Mental Health Week (or, “At least you’re not really sick…”)

This blog is still in its infancy, but people are asking me why I’m doing this. Why am I putting my family out on public display, even with thinly-veiled identities? Am I brave, or irresponsible, or in need of therapy?

(Well, ‘yes’ to all of those.)

But really. I can tell you why I’m doing this: stigma. I have spent decades of my life pinned down by the stigma of living with anxiety and of having recovered from an eating disorder. I have felt invisible and fake, and convinced that people wouldn’t like me if they knew who I really was.

Enough of that bullshit. This is who I am. I am not perfect. I am not particularly strong, or brave, or smart. I am flawed but surviving, and I can do that better if I tell the truth about my life. Our society, in general, will do better if we all tell the truth, and smash through the stigma that comes from living with mental illness. Mental illness is isolating enough without having more isolation imposed on you by society’s stigma. I don’t want Puck to feel the isolation I’ve felt. I am committed to working for change.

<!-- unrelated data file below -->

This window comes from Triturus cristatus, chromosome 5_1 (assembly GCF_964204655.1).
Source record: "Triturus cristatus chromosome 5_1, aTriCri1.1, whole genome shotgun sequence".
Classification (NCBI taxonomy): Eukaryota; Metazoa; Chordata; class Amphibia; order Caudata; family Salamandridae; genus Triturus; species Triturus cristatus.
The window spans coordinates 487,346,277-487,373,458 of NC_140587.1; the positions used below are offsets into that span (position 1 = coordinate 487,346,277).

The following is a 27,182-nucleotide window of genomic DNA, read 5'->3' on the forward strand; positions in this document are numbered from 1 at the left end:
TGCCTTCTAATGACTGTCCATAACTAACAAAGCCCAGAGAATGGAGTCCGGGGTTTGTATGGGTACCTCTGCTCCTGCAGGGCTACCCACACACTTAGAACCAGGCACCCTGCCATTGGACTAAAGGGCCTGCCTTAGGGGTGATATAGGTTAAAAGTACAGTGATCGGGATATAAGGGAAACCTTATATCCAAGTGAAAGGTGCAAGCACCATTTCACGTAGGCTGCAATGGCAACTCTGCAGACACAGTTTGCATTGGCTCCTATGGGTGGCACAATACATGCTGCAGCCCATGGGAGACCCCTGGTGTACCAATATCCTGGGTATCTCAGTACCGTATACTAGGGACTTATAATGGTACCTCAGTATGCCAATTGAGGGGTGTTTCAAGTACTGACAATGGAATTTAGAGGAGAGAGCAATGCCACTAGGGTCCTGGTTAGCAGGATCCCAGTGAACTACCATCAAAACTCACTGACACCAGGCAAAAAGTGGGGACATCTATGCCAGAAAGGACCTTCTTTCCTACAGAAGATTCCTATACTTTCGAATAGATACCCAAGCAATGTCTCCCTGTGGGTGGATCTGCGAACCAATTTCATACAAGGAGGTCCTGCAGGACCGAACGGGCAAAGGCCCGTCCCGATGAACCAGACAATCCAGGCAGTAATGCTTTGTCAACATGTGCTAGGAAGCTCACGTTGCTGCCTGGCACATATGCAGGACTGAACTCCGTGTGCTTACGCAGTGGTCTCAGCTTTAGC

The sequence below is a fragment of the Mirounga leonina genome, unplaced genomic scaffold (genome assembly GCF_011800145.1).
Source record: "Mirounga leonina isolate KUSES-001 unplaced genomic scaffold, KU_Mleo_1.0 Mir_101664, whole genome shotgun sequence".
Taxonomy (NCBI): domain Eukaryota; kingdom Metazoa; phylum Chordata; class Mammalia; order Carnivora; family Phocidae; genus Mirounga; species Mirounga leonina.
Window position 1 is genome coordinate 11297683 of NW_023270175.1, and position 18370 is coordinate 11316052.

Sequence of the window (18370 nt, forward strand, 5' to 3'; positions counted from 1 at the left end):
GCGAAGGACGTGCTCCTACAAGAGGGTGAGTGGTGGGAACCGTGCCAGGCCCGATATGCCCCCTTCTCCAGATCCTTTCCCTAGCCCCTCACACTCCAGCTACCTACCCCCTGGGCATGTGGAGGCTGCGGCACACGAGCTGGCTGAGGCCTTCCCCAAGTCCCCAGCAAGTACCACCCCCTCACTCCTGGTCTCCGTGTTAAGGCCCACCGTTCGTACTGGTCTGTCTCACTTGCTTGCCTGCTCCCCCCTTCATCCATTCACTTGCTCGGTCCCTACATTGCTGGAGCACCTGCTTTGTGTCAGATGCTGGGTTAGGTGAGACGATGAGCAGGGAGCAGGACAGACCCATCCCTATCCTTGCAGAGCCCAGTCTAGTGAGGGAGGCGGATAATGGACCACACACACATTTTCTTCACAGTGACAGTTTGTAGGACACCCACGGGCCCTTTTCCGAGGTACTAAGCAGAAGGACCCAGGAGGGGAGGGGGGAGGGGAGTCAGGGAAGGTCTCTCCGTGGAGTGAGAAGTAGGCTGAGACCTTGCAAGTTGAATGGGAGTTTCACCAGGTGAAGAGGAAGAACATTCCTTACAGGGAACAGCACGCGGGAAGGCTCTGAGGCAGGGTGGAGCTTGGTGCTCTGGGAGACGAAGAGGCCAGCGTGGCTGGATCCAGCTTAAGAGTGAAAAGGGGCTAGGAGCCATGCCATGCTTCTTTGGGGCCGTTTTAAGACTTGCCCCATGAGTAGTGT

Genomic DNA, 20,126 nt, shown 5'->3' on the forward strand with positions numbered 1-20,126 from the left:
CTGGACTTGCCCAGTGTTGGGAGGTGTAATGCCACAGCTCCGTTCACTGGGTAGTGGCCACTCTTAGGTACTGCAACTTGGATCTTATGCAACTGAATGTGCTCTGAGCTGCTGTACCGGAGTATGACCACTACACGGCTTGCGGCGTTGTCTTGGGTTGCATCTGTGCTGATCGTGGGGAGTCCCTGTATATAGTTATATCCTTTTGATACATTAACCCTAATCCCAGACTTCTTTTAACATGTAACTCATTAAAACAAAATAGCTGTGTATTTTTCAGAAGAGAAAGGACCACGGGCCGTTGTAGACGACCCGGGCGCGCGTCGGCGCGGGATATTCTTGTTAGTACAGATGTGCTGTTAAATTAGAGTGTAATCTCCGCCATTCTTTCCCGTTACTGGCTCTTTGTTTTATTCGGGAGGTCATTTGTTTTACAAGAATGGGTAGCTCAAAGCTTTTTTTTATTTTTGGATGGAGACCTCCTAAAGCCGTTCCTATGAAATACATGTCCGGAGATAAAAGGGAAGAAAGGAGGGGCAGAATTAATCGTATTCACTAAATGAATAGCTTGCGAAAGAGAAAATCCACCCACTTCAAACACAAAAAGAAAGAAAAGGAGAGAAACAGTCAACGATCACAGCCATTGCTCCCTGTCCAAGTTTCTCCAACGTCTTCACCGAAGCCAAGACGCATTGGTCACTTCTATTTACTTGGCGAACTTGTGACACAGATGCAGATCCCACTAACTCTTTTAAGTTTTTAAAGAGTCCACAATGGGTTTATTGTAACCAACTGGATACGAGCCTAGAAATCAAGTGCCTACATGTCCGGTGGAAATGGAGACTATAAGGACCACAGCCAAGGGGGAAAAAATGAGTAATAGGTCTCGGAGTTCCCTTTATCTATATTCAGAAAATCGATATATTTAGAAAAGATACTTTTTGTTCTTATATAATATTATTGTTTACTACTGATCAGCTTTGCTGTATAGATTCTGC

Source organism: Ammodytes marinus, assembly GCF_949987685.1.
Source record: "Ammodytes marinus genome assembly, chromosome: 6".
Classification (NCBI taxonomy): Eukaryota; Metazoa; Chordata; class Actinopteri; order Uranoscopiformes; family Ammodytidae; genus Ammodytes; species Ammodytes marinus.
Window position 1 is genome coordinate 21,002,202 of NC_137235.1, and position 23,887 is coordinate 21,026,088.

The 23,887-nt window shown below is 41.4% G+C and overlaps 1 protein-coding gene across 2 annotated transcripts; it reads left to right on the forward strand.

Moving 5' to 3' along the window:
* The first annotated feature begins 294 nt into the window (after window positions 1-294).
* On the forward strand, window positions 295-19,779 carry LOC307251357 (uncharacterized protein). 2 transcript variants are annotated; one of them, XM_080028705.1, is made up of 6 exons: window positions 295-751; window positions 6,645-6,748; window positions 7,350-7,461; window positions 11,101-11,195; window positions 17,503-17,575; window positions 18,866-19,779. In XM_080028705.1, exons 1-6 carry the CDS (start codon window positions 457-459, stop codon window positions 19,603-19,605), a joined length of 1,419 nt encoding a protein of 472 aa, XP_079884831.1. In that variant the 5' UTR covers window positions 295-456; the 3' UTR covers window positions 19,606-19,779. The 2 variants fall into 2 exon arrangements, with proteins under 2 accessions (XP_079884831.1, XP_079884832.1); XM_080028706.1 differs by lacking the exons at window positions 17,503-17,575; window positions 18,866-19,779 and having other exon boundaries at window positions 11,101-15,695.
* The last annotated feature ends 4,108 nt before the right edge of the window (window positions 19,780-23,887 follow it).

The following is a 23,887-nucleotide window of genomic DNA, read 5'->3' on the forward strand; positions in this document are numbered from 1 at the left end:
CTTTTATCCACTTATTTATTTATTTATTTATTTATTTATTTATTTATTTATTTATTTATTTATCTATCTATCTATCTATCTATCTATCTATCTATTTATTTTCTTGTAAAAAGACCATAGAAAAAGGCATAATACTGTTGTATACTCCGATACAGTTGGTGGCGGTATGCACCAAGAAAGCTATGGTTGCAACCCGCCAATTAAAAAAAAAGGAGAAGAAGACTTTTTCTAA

Things are better than when I was Puck’s age, for sure. Somedays, though, the stigma shows up where it’s least expected.Read More »

Talking to Kids About Anxiety (or, how to destroy The Clam)

When Puck was diagnosed with anxiety a few years ago, he drew a dark but beautiful picture to show what it felt like. The picture shows a dark, stormy world, and little Puck off to the side, trying to get to the safety of his home. It looked scary, and I felt sad when I looked at.  One thing I’ve learned about mental illness, though, is that what looks sad sometimes isn’t. And what looks funny and entertaining is sometimes scarier than you can imagine.